My Travel Blog

She Did A Bad, Bad Thing

Rabelo has been a bad girl. We were headed to Dijon to meet our friends Tom and Ilana who were joining us in just a few days.  From St. Jean de Losne it’s a two-day trip on the Burgundy Canal that includes 22 locks on the least scenic portion of the canal. With that said it’s still rather picturesque in some places. I was approaching a lock and placed the gearshift in neutral to slow Rabelo down. Something wasn’t right.  Normally I can detect a change in the engine RPM’s whenever I shift gears, but there was nothing.  I then tried reverse, and nothing happened.  Rabelo was still in forward.  “Oh crap.” At that point the only thing I could do was turn off the engine. Without any power to the propeller Rabelo finally began to slow, but she weighs over 200 tons so there’s a lot of momentum there.  We typically begin to slow Rabelo before entering a lock around 300 meters, or almost 1,000 feet, before we reach the lock.  We were still going too fast, but I had another even bigger problem to deal with.  A hydraulic pump on the main engine powers the steering system. Without the engine running there was no steering.  Fortunately when we were building Rabelo I had the yard install an emergency hydraulic steering pump for just these situations.  I pressed the red button on the control panel, and I was back in business.  The only thing left for me to do was figure out how to stop Rabelo before we got to the lock. Actually it wasn’t that big of a problem.  I waited until the last minute when Rabelo had already slowed as much as possible, and then headed her bow for shore.  By rubbing the bow up against the side of the canal I was able to slow Rabelo to a stop without doing any damage.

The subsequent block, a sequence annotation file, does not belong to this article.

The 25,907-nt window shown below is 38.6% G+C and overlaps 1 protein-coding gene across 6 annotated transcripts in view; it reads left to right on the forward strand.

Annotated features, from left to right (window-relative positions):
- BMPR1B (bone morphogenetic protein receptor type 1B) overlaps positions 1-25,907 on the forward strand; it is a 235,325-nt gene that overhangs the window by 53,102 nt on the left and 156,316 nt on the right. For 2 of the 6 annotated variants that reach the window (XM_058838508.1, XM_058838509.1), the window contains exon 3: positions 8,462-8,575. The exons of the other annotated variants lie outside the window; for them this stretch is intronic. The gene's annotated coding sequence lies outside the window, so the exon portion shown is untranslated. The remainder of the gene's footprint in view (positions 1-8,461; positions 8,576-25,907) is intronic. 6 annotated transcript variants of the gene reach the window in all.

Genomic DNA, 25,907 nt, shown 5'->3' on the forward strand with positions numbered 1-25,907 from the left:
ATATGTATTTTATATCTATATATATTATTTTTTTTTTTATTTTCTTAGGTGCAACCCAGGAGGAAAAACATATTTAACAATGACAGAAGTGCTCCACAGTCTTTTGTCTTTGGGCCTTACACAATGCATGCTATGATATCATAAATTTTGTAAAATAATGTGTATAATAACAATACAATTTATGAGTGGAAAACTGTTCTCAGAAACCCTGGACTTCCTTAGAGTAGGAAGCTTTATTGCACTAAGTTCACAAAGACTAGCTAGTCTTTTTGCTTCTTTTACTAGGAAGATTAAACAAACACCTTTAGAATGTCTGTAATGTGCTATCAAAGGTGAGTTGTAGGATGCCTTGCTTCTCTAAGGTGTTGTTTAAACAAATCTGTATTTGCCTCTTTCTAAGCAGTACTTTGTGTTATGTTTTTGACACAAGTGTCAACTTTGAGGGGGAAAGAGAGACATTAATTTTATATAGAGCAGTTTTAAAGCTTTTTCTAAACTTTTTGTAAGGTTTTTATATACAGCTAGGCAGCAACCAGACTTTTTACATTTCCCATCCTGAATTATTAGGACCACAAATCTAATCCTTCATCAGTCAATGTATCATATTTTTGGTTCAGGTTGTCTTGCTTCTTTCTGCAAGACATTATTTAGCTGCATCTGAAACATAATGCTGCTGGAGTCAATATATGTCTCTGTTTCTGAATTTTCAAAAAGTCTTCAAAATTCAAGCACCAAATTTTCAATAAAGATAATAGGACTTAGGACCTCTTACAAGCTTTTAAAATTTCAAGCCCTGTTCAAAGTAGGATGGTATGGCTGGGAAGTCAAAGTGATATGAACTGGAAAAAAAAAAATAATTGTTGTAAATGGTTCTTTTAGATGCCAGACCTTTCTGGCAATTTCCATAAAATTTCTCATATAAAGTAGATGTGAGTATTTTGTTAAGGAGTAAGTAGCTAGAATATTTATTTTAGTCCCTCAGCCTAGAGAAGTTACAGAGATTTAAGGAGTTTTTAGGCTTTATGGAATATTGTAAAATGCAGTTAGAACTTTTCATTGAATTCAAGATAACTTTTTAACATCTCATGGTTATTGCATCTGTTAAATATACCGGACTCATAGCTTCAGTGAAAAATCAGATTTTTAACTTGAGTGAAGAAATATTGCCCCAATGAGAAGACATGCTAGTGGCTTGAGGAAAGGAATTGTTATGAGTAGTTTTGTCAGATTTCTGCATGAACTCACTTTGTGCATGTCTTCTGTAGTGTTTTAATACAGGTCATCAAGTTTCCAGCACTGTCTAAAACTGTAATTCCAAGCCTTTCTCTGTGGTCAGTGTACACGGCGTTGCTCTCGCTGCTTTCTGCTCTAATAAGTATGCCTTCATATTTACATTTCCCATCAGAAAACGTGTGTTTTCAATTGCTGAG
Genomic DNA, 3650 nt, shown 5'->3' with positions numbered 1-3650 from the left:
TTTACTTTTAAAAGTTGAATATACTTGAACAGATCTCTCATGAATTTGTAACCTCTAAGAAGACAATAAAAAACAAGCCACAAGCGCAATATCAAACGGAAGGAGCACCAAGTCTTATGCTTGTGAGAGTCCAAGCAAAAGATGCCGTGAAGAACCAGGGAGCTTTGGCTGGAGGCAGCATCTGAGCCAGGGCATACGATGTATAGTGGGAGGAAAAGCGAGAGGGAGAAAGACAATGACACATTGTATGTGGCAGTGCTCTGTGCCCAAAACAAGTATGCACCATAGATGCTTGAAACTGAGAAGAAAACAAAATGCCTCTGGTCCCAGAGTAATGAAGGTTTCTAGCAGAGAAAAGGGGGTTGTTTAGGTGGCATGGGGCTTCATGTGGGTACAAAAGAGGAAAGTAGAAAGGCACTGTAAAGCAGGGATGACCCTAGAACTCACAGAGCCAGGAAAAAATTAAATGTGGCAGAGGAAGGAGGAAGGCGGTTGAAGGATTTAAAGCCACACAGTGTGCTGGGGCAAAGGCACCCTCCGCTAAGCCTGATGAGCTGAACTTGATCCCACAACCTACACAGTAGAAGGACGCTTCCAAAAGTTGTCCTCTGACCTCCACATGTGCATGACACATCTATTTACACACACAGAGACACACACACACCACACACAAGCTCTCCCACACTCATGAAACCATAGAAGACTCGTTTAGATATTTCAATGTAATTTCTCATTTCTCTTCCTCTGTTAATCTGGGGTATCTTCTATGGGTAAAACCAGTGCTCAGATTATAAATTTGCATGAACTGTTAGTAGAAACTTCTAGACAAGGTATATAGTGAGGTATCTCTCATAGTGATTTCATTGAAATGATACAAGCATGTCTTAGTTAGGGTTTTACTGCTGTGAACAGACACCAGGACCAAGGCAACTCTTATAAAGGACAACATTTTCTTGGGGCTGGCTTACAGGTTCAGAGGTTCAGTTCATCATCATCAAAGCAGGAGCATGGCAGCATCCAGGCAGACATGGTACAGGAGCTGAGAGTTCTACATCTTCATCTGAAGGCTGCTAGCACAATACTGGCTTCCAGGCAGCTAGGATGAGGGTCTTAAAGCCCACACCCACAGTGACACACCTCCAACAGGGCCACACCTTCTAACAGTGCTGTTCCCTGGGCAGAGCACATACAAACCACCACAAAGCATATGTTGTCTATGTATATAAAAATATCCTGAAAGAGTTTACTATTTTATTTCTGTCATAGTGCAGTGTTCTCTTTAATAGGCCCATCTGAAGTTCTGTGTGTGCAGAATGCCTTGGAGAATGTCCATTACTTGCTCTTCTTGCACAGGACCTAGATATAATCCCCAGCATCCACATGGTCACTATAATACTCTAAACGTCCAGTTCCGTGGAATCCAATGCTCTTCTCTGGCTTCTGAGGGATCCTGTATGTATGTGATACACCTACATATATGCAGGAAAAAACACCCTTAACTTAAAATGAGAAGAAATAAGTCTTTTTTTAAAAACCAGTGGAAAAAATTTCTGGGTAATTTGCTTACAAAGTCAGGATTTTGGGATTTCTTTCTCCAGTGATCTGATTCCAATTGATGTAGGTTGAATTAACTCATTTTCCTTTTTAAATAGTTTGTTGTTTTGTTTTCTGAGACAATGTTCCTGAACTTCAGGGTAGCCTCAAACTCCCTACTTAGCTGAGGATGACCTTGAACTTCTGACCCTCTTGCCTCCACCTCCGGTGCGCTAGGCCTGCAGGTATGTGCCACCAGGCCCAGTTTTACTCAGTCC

A beautiful fall day on the Saone River.

The leaves are just starting to change colors.

The Burgundy Canal covered in leaves.

Once my big girl was stopped we managed to back her up, and tie her to some bollards on the side of the canal.  Now it was time to figure out what the problem was.  To make a long story short the electronic gearshift system was broken.  It would have to go back to the factory for repairs.  In France that’s a minimum of one month, and most likely two.  Ultimately we decided the best course of action was to remove the entire system, and install a much simpler and more reliable manual system.   Unfortunately we were stuck in the middle of the countryside, and needed to get to Dijon.  There was only one solution.  I rigged up a system of lines and pulleys from the transmission to the wheelhouse.  Nathalie became my automatic gear shifter.  All I had to do was tell her forward, neutral or reverse.  With our jury rigged system in place we tried the first lock, and it worked.

Some of the ropes I rigged up so that Nathalie could operate the transmission.

Nathalie, Rabelo’s new automatic transmission.

Rabelo is extremely difficult to put into a lock when there is a strong cross wind blowing.  Unfortunately on the one day we needed the conditions as calm as possible it wasn’t.  I had to deal with some of the strongest cross winds I’ve ever driven Rabelo in. We somehow managed to make it to Dijon that day where we could tie up safely and unload the car.  The following week our new gearshift and throttle was installed.  The good news was that Chapeau Rouge, our favorite restaurant in all of France, is in Dijon.

Chapeau Rouge’s tasting menu. It’s not cheap, but for special occasions it’s our go to restaurant.

A happy birthday for my beautiful wife.

Different kinds of mushrooms.

Different kinds of mushrooms.

Don’t forget the cheese course.

This perfect soufflé was just one of our desserts.

– Tom Miller
Author of “The Wave”  and “When Stones Speak”– 
Chuck Palmer Adventure novels


About the Author:

Tom Miller graduated from the University of Southern California with a Bachelor of Science in Geology. He is a consummate adventurer with over 1,000 dives as a recreational scuba diver, and an avid sailor who has traveled 65,000 miles throughout the Pacific including the Hawaiian Islands. Miller has also cruised the canals of Europe on his canal barge and given numerous lectures on cruising the canals of Europe, as well as sailing in the South Pacific. Piloting is also an interest of Miller's, and He has completed over 1,000 hours flying everything from small Cessnas to Lear jets.